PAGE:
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Electroless nickel counterflow rinse troubleshooting

August 31, 2012

Q. Hello,
I have recently introduced a counter flow rinse system after my electroless nickel bath.
There are three tanks:
1. DM water ( should be hot, but my heat exchanger is being fabricated)
2. DM water + NH3 ( at about >1% v/v)
3. DM water.
I am facing the following problems.

1. After the 3rd day of operation, the first tank develops a foul odor, the closest smell I can compare it to is stale sweat.
2. small clumps of particulate matter are observed floating about in the first rinse tank.The look a bit like the film of cream formed when hot milk is cooled.
3. By the end of the 4th day of operation the water in the first rinse tank spontaneously decomposes forming a fine black precipitate.

I have tried filtering the rinse but this has not been much help.
I would really appreciate any insight that can be provided.

I thank you for your time.

Ravi Patel
- Anand, Gujarat, India

September 4, 2012

A. Hi.
I have questions. Your design of the 3 tank c/flow rinse is due to customer requirements or your own design? If your own design, what are you trying to achieve?

SK Cheah
- Penang, Malaysia

September 7, 2012

Q. I'm trying to reduce the amount of waste water generated by process.
I hope to tune it too a point where I don't have to dump my final Electroless nickel plating rinse, using it as addition instead.

Ravi Patel [returning]
- Anand, Gujarat, India

First of two simultaneous responses -- September 8, 2012

A. The sweat-like smell may be due to lactic acid which is a component of sweat.

Dilute organic acids are an excellent media for growing molds. Your problem may disappear when the rinse becomes more concentrated, or if it is heated.

Lyle Kirman
consultant - Cleveland Heights, Ohio

Second of two simultaneous responses -- September 8, 2012

A. Electrochemical baths are "balanced", when properly operated they remain stable over extended periods of time. Theoretically, they do not produce waste chemicals, only metallic deposits, water and sometimes hydrogen, oxygen or other gases that escape to the atmosphere and have to be compensated adding acids or other chemicals. Their rinses contain salts that are still usable. Electrons have not yet reduced them.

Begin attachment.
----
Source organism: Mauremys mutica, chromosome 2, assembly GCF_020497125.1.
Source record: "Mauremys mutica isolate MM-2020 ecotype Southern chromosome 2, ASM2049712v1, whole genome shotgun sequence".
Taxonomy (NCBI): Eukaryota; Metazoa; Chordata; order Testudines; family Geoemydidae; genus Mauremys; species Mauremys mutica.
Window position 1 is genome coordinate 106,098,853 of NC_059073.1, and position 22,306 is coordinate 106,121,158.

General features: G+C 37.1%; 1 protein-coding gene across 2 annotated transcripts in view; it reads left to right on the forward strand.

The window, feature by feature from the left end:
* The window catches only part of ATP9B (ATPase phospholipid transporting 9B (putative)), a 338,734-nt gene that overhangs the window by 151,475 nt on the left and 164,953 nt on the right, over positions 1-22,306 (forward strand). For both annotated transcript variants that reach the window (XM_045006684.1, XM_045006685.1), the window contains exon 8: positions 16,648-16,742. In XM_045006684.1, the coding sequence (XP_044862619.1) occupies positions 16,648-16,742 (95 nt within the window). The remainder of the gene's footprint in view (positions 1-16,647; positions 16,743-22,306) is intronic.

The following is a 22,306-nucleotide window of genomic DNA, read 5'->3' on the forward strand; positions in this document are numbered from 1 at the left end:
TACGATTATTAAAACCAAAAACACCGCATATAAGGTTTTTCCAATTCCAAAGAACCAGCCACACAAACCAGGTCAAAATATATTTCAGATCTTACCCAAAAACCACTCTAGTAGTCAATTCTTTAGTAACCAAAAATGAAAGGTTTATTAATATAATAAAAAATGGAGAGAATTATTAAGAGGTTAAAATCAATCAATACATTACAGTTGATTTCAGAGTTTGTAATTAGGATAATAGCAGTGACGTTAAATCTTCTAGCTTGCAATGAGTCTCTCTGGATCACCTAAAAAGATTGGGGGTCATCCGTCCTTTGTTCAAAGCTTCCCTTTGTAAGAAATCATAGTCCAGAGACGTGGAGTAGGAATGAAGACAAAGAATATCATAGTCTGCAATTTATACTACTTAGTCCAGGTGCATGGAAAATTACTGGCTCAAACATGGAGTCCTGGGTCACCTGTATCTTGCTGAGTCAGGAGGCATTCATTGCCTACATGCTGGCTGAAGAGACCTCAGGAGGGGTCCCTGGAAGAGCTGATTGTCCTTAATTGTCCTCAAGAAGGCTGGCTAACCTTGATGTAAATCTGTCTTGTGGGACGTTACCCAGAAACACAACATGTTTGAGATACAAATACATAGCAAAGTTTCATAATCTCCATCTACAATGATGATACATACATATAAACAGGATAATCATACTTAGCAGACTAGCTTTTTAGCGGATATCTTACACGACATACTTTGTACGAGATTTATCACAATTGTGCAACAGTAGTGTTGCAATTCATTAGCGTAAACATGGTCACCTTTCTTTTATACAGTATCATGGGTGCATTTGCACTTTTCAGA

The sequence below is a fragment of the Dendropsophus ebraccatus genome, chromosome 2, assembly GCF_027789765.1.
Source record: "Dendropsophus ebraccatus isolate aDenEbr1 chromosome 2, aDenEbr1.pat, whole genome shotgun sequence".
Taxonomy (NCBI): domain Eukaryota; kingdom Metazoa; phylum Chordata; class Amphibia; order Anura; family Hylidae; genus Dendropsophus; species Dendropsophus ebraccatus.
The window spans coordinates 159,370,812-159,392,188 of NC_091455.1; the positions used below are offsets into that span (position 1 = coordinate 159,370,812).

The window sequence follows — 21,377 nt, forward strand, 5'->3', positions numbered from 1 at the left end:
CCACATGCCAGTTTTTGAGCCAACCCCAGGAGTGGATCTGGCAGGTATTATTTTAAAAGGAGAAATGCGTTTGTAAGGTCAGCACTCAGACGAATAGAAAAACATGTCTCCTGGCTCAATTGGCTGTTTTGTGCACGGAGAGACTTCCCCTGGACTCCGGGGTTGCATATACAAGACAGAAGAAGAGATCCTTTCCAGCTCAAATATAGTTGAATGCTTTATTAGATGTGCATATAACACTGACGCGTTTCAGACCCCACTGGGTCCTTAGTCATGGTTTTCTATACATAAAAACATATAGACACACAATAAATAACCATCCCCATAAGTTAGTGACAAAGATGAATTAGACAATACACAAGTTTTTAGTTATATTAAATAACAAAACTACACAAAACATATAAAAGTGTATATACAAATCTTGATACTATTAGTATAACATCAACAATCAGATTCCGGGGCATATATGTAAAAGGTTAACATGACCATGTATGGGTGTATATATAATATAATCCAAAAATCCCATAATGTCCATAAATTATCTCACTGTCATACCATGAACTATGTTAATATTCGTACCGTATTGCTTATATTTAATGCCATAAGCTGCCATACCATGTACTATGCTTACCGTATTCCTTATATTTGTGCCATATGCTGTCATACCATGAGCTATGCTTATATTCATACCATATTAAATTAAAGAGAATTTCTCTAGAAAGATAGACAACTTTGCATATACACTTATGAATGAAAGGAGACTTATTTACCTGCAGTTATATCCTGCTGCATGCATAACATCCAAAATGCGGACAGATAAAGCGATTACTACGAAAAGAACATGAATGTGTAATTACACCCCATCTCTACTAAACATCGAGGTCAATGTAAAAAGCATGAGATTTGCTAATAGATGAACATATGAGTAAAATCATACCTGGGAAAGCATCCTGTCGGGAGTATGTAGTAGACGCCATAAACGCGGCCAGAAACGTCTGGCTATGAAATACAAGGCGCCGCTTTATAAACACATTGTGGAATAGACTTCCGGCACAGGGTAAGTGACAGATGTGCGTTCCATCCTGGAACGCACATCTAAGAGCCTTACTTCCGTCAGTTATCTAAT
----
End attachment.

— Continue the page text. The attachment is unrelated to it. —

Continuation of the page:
On the other hand, EN baths produce waste by-products all the time (generally sodium orthophosphite) which builds up inexorably and is a contaminant. Rinsing will only dilute it, it will never reverse the reaction and provide fresh hypophosphite.
Bill Marrufo-Mexico

Guillermo Marrufo
Monterrey, NL, Mexico

September 10, 2012

A. Well stated GM.
Another point is why abuse the EN tank and get 4 turnovers when you could take care of it and get 8 turnovers? Waste disposal of a dead EN solution is a lot more expensive than rinse water unless you have a place to sell the dead solution.

James Watts
- Navarre, Florida

September 11, 2012

Q. Dear GM and JW,
Thanks. We haven't dumped a bath since 2008; we have an in-process electrodialysis/IX system that we use to rejuvenate spent baths and recover any stray nickel.
So the question, gentlemen, is meant to be about the rinsing system, and any methods that can help reduce the amount of water consumed.

Ravi Patel
- Anand, Gujarat, India

September 12, 2012

A. Hi Ravi.

Since you apparently have the technology to purify the electroless nickel solution, and since the three rinse tanks are already counterflowed, perhaps you should just pump the first rinse counterflow back into the EN tank, but through a filter to exclude the flotsam and jetsam? Even better might be recirclating the initial rinse through a filter constantly, with a slipstream going to a float valve for makeup of evaporation losses in the ENP tank.


Ted Mooney, finishing.com
Ted Mooney, P.E.
Striving to live Aloha
finishing.com - Pine Beach, New Jersey

September 17, 2012

thumbs up signThanks Ted,
I have been doing trials for filtration, but this has turned into a counter productive exercise. The fluid circulation is aerating the rinse causing formation of large clumps of flotsam, My guess is some form of oxidation involving the organic acids present in the rinse.
I think I am going to temporarily set aside this experiment and concentrate on reducing drag out to the rinse tank instead.
I thank you all for your responses.

Ravi Patel
- Anand, Gujarat, India

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